I film a lot of Documentary work. This kind of work, in a nutshell, can be summed up as: “Get the best shot, with little to no preparation, in as little time as possible. And oh ya, you get one chance to get it right.” How’s that for a day job?
Today I thought I would share an example with you of an interview I did and discuss some of the challenges and how I dealt with them under the time pressure.
I was given a soldier to interview and we had him for a very limited time. I was given just a few short minutes to interview him and my job is to get the best looking shot within those few short minutes.
Challenge number one is the lack of time to look around and test out areas that would give me good lighting on the subject and good lighting on the background.
Challenge number 2 is that I am outdoors where the sun can create strong unattractive shadows on the face and make my subject squint as well.
Challenge number three – and this is the curve ball – I was told that we needed to interview him sitting down and even looking around for chairs at the last moment wasn’t an option. A chair would have given me the flexibility to sit the subject where ever I may need him (The chair you see in the shot was introduced mid-interview)
Deal With It
Step number one – deal with the factors that you cannot change. In this case that meant I would sit him on the step that you see in the shot. This choice was basically made for me. I chose to put him not e bottom step so he would be eye level with the interviewer in the red shirt. I basically had 180 degrees of options for which way he could face the camera. I could have had him look into the sun or have the sun behind him or anything in between.
I went for something slightly in the middle – the sun behind him but still giving light to his left cheek for several reasons. One – I knew direct light into his face at this point of the day would make him squint and be uncomfortable the entire interview which meant I would want him with his back or side to the sun. I initially tried to have the sun directly behind him but when i pointed the camera at him the lens was not happy with the sun directly going into it and I was getting a lot of flare and unwanted light. That clearly wasn’t going to work.
Use Your Environment
This is when I decided to hide my camera in the shade that the building was creating – blocking the sun from entering directly into my lens. The last thing I had to, and this is a doozy and VERY important was make sure my background was not blown out, boring or distracting!
I noticed in the background a prominent tree which also was shady on it’s left side, so I adjusted my shot so that my subject would be on the right and the tree would be framed on the left of the screen and take up a large portion of the left side of the frame. Had that tree not been there then I may have had a very bright background in relation to the subject which would make it a less then desirable shot.
To also help me with eliminating bright background I chose to use a 100mm focal length as apposed to a 50mm since the 50mm would show many more elements in the shot behind my subject. The 100mm compressed my shot (narrowed the amount seen in the sides of the shot) and thus allowed me to look for things to use in the background that were not bright.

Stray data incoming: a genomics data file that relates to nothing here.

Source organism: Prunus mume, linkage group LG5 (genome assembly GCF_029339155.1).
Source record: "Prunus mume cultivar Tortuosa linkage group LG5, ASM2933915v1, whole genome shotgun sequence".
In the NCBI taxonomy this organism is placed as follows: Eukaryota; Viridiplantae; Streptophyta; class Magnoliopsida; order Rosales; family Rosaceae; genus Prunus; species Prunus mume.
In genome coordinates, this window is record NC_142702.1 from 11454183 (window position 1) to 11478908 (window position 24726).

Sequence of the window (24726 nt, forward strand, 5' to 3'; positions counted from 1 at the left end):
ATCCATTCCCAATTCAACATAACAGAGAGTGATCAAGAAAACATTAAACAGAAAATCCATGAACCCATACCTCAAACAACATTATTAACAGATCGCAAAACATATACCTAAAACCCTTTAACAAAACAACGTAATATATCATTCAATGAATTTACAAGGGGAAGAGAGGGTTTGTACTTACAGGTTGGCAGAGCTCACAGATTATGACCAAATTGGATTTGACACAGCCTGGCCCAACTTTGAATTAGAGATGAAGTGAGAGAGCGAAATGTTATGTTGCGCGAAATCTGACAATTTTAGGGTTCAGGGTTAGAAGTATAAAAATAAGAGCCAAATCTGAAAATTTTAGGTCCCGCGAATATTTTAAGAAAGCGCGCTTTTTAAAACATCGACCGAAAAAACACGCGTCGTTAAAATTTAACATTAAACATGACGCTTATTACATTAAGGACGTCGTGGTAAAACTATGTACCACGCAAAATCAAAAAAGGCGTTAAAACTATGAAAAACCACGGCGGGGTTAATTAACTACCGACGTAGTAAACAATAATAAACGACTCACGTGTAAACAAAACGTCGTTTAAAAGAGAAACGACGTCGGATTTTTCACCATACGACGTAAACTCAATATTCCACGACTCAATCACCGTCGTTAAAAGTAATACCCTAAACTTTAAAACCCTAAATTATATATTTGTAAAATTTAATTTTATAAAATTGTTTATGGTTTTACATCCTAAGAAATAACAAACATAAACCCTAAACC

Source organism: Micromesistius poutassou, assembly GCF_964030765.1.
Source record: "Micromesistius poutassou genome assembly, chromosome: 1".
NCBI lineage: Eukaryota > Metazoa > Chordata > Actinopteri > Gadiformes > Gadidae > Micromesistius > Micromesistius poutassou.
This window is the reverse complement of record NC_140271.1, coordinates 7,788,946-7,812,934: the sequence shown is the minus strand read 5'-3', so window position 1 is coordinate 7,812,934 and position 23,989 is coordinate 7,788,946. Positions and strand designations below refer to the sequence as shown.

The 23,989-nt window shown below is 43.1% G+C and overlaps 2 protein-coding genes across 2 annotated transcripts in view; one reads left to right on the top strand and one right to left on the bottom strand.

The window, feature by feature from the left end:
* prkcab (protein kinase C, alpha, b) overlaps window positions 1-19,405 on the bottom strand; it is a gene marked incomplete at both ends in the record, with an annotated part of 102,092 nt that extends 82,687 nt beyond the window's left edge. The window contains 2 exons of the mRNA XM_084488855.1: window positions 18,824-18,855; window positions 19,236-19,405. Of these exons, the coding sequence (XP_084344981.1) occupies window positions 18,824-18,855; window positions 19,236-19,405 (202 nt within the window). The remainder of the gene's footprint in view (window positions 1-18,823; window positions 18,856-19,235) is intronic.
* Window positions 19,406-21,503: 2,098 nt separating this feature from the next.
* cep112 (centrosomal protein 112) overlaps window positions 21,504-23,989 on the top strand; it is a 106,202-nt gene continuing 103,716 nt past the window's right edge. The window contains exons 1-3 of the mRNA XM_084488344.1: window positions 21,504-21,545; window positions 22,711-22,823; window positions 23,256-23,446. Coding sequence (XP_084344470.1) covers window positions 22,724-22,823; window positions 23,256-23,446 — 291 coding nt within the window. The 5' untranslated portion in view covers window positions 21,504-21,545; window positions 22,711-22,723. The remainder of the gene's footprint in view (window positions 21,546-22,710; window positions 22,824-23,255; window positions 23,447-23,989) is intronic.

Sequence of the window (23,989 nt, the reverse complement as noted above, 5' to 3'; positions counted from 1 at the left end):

The last step was to bring out the eyes of the subject and the overall “glow” of his face. Remember the sun is behind and to the right of him so basically his face is in “shade”. I had the producer hold a reflector – (no assistants by my hip on this one so I gotta put all kinds of interesting people to work, not always a popular move, but my allegiance is to the client!) – to bounce the sunlight coming over his head back into his face and eyes.
This brings his entire exposure up and allows me to bring down the exposure of the entire shot. When I bring down the exposure of the entire shot this leaves the background even more subdued (darker) and not distracting and lets my subject pop even more.
And there you go. A solid shot in just a matter of minutes with loads of obstacles and constraints. To recap in a nutshell, this was the process.
1)I have to sit him on this bench 2)I can’t have the sun in his eyes so I’ll turn him around so his back is to the sun 3)Tried and failed with sun directly behind him so I hid behind building and had him face to his left a bit 4)All the while I’m looking for a BG that will not be blown out and chose a 100mm focal length so that very little elements will be seen in the background 5)Fill in his face with a reflector and expose for his face.
All done. High Five’s all around. I go get a drink and know I’ll have to go through that quick thinking again a few more times though out the day 🙂 Gotta love it!
Now that I look back and have more time to think, what could have I done better? Well a lot of things but 2 things stick out in my mind. One. The reflector could have been higher up so that light was not bouncing from below, which is an unnatural look. Two – the sun is a bit strong on the side of him and since I would not have been able to diffuse this with the time constraint (which would be optimal) I could have played with the angle just a bit more so that the sun is a bit more behind him and less on his cheek.
So these are the kinds of challenges you may find yourself dealing with. It changes from shot to shot and each one has new obstacles. The more you do it the quicker you get at diffusing the bomb. Now go out and cut some wires yourself. It may blow up but that’s how we improve.
DID YOU FIND THIS HELPFUL?
HOW DO YOU HANDLE THESE SITUATIONS?
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